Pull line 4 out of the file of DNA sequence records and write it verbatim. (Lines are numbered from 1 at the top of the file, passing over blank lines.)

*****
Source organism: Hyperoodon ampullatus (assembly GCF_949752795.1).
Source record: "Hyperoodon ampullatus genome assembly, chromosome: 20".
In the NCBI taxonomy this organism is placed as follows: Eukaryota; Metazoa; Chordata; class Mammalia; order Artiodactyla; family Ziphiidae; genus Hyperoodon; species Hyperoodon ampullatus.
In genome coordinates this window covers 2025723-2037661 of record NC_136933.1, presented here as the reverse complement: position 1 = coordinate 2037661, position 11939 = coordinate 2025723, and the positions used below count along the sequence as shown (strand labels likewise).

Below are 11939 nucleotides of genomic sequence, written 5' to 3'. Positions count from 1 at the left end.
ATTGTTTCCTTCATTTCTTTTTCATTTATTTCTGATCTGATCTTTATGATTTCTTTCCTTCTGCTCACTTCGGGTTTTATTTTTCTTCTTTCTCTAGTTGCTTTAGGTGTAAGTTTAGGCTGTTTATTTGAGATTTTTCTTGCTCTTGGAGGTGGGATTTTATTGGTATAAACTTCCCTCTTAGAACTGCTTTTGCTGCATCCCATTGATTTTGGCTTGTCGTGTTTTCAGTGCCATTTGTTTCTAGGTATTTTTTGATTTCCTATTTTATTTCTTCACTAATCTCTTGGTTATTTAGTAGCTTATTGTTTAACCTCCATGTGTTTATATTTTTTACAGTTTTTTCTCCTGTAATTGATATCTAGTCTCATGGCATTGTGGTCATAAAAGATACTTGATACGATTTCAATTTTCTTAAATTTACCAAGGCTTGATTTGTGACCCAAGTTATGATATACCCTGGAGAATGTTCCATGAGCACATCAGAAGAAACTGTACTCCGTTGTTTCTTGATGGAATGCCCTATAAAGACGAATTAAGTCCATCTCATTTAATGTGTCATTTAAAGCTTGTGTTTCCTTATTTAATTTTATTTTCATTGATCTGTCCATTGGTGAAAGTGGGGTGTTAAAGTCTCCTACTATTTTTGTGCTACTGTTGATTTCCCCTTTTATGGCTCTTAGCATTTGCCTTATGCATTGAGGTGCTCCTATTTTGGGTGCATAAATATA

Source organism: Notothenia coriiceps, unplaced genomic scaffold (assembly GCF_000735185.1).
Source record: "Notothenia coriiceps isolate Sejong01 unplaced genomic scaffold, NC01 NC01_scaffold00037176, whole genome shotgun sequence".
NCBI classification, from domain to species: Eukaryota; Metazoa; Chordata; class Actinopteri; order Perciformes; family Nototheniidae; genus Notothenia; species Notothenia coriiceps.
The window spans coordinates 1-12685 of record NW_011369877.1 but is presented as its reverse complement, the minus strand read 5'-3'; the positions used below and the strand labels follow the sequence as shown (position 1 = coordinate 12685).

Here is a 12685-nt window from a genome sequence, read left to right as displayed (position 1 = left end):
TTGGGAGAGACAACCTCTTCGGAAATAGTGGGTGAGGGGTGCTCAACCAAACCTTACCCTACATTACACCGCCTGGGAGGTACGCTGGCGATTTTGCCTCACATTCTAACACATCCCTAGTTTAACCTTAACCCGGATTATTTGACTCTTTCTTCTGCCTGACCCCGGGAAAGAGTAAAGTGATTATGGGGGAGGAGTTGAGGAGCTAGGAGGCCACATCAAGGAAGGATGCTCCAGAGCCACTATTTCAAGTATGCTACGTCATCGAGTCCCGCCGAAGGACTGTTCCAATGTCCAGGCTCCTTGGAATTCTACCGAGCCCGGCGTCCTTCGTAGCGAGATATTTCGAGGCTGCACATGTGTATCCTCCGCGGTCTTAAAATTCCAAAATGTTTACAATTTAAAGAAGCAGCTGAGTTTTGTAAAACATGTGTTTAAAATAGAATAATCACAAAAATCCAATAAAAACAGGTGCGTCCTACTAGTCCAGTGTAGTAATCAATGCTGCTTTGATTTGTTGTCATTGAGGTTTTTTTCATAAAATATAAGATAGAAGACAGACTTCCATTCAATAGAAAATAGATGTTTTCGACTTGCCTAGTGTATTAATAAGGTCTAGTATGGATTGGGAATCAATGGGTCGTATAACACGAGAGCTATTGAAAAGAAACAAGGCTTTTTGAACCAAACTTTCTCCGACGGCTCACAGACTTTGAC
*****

In genome coordinates this window covers 2025723-2037661 of record NC_136933.1, presented here as the reverse complement: position 1 = coordinate 2037661, position 11939 = coordinate 2025723, and the positions used below count along the sequence as shown (strand labels likewise).